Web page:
At a hearing yesterday, Cook County Circuit Judge James Snyder granted the State of Illinois’ (State) Motion to Dismiss 201 Illinois False Claims Act (FCA) cases filed by the law firm of Stephen B. Diamond, PC (Relator) against out-of-state liquor retailers. The lawsuits alleged that the defendants were obligated to collect and remit sales tax on their internet sales of alcohol shipped to Illinois customers. The complaints admitted that the defendants lacked any physical presence in the state, and would not qualify for any Illinois liquor retail license, but nevertheless asserted a tax collection obligation for sales and a tax remission obligation for gallonage tax arising under the 21st Amendment of the US Constitution and the Supreme Court’s decision in Granholm v. Heald, 544 U.S. 460 (2005).

In its motion to dismiss and at oral argument, the State relied upon the favorable standard for consideration of motions to dismiss False Claims Act cases filed by the State established by the Illinois Appellate Court in two prior cases: State ex rel. Beeler, Schad & Diamond v. Burlington Coat Factory Warehouse Corp., 369 Ill. App. 3d 507 (1st Dist. 2006) and State ex rel. Schad, Diamond & Shedden, P.C. v. QVC, Inc., 2015 IL App (1st) 132999 (Apr. 21, 2015). In both cases, the appellate court held that when the State moves to dismiss a qui tam action allegedly filed on its behalf, its motion should be granted absence evidence of “glaring bad faith” on the part of the State in moving to dismiss. The State argued that it had concluded that the Relator’s claims were weak, based in part on the Relator’s admission that the defendants lacked nexus. In response, the Relator argued that the State had acted in bad faith by relying on Quill Corp. v. North Dakota, 504 U.S. 298 (1992) and other commerce clauses nexus rulings and, according to the Relator, ignoring the 21st Amendment and Granholm, which the Relator alleged supplanted any nexus analysis (a point the State and the defendants vigorously disputed in briefing prior to argument).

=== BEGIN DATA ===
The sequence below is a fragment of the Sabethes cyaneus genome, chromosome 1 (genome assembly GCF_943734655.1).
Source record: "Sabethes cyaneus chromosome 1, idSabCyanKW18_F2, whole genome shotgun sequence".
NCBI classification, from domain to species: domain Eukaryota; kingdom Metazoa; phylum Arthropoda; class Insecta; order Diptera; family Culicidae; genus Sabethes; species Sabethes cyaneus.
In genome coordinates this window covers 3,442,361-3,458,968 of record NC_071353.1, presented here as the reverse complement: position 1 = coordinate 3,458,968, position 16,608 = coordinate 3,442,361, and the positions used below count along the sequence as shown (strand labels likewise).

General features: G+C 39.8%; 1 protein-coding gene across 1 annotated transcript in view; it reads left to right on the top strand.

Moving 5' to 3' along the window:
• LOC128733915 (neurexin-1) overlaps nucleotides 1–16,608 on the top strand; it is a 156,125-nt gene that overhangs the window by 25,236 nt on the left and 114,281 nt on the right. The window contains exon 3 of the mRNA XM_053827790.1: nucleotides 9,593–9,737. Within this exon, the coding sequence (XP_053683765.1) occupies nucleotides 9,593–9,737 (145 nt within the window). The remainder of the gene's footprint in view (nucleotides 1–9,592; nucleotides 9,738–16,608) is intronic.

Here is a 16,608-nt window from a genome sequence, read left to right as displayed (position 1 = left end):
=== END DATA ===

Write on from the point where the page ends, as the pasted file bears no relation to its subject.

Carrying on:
After hearing argument, Judge Snyder ruled from the bench that the Diamond firm had failed to meet its burden of proving bad faith by the State in moving to dismiss the 201 lawsuits.

The Diamond firm will have 30 days from the date of entry of the Circuit Court’s dismissal orders to either seek reconsideration or appeal from the trial court’s ruling.